Leading the Field: Victor Sauceda

A conversation with a Solutions Engineer at Code for America
a quote of Victor's on a purple background

For our “Leading the Field” Q&A series, we’re speaking with leaders in the civic/gov tech space who are driving important change to make government work by the people, for the people, in the digital age. This week, we spoke with Victor Sauceda (he/him), a Solutions Engineer at Code for America. At Code for America, we welcome a broad diversity of viewpoints—and we strive to let people speak in their own words about their own unique experiences. With that in mind, the following has received only minor edits for length and clarity, and the views expressed here reflect those of the author.

You started as a Community Fellow at Code for America. How have you seen yourself grow over the course of your time here? What have you worked on that makes you proud?

As a Community Fellow at Code for America, I have experienced tremendous personal growth. When I first joined, I was still getting acclimated to the organization’s mission and figuring out how I could make a difference. But with time and increased responsibilities, I have developed greater confidence in my abilities and a clearer understanding of my role in supporting Code for America’s mission. As a Solutions Engineer on the Clear My Record team, I have the privilege of working on a project that both aligns with my background and reflects my passion—as a person with a criminal record, the mission of automating record clearance across the nation really inspires me, and I know firsthand that it can make a positive impact in the lives of individuals and communities.

One of my proudest achievements at Code for America has been working on ThriveSBC, a resource application aimed at supporting justice-impacted individuals in Santa Barbara County who are reentering society after time incarcerated. I had the opportunity to work closely with the community, understanding their needs and using technology to create a solution that would improve their lives. 

What drew you to software engineering? What challenges in the government and civic tech space intrigue you?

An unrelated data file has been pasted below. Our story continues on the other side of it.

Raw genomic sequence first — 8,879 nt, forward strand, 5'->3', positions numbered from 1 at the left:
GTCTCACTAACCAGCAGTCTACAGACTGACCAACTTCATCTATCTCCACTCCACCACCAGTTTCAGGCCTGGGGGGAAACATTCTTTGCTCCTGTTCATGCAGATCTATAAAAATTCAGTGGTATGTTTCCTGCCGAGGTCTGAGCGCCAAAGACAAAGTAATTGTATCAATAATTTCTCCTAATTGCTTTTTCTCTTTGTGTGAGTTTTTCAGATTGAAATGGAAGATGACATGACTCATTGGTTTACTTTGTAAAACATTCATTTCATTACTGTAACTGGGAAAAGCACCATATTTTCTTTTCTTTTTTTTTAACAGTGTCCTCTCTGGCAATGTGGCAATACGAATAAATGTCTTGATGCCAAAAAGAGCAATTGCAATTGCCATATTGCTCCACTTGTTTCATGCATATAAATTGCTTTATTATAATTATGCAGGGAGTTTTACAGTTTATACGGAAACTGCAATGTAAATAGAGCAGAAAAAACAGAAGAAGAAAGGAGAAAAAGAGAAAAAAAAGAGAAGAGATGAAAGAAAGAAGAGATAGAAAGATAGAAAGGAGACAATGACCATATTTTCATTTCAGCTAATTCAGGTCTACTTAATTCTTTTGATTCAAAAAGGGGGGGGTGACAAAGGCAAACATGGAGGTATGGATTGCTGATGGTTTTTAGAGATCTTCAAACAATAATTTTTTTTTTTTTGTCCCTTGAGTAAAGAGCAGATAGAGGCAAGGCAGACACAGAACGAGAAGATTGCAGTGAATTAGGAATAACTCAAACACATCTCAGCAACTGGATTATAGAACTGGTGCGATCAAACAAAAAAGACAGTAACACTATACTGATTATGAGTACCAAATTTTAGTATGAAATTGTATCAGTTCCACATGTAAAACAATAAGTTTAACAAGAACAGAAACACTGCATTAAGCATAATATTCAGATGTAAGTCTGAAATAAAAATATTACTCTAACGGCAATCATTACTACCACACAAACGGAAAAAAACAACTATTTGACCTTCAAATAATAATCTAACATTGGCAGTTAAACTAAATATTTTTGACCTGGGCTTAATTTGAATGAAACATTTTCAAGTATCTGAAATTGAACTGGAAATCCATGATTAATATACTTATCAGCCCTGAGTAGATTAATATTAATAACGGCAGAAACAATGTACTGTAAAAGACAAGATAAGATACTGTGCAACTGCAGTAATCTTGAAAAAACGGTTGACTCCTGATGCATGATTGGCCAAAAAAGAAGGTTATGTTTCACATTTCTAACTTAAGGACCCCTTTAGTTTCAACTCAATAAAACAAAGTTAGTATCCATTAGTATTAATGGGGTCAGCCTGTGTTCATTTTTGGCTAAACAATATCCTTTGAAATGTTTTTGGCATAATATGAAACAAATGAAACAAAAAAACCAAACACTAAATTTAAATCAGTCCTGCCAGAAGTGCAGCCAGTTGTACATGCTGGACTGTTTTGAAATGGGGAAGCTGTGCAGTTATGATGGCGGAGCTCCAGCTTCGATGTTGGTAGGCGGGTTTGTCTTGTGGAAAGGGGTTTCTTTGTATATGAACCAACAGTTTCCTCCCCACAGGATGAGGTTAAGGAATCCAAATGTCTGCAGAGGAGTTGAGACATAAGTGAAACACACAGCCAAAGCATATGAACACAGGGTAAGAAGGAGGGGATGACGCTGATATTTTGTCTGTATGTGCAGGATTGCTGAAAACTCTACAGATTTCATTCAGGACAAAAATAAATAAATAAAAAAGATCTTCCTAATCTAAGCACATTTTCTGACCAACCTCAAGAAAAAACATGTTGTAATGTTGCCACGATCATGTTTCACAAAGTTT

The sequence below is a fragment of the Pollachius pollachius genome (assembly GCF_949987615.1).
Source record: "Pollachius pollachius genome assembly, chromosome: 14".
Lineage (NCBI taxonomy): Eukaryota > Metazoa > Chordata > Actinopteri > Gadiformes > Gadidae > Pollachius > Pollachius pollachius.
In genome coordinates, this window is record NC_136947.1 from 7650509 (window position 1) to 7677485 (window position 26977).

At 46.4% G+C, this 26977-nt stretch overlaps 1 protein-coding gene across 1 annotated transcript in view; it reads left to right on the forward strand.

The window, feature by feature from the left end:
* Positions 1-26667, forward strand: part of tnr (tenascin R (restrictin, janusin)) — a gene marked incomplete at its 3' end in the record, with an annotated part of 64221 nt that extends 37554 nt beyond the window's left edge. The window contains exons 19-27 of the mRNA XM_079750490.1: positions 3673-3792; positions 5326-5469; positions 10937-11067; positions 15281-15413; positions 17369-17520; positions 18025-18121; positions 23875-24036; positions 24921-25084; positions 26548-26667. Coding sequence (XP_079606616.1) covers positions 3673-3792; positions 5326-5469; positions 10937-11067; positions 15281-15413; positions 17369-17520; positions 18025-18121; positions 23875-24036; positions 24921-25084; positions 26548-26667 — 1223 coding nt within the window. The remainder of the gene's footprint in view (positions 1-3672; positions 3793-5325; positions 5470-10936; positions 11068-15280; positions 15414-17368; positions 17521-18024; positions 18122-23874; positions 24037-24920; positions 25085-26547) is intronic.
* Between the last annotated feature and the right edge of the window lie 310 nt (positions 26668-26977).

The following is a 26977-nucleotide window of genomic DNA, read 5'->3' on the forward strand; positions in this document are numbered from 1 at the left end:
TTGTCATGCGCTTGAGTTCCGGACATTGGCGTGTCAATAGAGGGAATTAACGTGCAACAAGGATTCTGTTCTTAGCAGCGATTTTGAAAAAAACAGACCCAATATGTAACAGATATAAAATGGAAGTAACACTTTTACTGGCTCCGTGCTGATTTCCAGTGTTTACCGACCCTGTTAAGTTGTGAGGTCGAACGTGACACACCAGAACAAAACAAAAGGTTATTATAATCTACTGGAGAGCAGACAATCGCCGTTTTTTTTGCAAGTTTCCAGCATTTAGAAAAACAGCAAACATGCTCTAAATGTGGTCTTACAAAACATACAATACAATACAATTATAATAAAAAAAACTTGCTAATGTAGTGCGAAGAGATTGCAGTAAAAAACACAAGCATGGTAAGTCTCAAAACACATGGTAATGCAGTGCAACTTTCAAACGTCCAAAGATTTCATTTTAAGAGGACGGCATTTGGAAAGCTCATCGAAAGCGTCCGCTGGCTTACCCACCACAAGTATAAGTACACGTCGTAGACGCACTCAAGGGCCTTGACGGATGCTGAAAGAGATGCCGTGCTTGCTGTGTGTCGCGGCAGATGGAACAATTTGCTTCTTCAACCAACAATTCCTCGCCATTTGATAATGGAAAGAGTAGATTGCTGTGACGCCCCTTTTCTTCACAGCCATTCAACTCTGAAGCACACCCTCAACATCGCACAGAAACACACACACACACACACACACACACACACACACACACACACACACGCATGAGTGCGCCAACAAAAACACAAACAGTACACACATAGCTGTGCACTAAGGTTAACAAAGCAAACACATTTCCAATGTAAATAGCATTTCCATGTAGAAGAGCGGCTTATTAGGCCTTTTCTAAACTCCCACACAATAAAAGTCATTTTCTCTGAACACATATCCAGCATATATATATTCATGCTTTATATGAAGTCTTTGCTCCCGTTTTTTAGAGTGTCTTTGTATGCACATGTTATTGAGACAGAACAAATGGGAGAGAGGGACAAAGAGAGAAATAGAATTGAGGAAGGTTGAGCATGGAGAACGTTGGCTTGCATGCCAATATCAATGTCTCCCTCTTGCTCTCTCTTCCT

I discovered a passion for software engineering during my 10-year prison sentence. I was absolutely determined to never return to that life after I got released. That’s when I was introduced to Unloop, a coding program within the prison that changed everything. When I experienced the thrill of writing my first lines of code, I knew I had found my calling. I never could have imagined this—that my time in prison would lead me to a stable career path doing a job that I genuinely loved.

What truly ignites my interest in civic tech is the opportunity to leverage technology to close the gap between government and the people it serves. My time working with Code for America so far has opened my eyes to the pressing challenges and needs in this field, and I am eager to use my skills to make a positive impact.

What truly ignites my interest in civic tech is the opportunity to leverage technology to close the gap between government and the people it serves.

What does a government that equitably serves all people look like to you? How does technology and design contribute to that vision?

An equitable government serves all its constituents fairly, regardless of their social, economic or ethnic background. This type of government would implement policies that address systemic inequalities and provide equal opportunities for all. It would provide quality education, healthcare, housing, and other essential services, and ensure equal access to justice. Importantly, it would be directly responsive to the people it serves and enable strong community engagement and participation in government decision-making. 

Technology and design can play a crucial role in realizing this vision. As we know from Code for America’s work on safety net benefits projects, technology can help to improve the delivery of public services, making them more accessible, efficient, and cost-effective. Design thinking can be used to understand and address the needs of diverse communities and co-create solutions with them—and can create more opportunities to close the distance between government and ordinary people.

You gave a lightning talk at last year’s Summit. When you tell your story in civic tech spaces, what do you hope people in the audience take away from your words?

When sharing my story in civic tech circles, my goal is to inspire others to approach their communities with authenticity and use lived experiences to drive informed decisions. I want to emphasize the importance of giving a voice to all backgrounds, recognizing that our unique experiences can have a profound impact on those around us. Lastly, I hope to encourage individuals to find ways to give back, as I have found personal growth through intentional acts of kindness and service. By focusing on these principles, we can create a meaningful and lasting impact in the communities we serve.

What advice would you give to others looking to get into a career in civic tech?

I think it’s really important to gain a strong understanding of the civic sector and its challenges. If you want to help, the first step is to familiarize yourself with the issues that affect communities and the role of technology in addressing them. It’s critical that we are humble in this field, and don’t act like we have all the answers. Collaborating with diverse communities means that we have to build trust before developing any effective civic tech solutions. To that end, we have to make an effort to work with and learn from people from a variety of backgrounds. Finally, my advice is to look for ways to plug in—find a volunteering opportunity, network with people already working in civic tech, and find projects that could use someone with your skillset. There’s room for everyone in this field.

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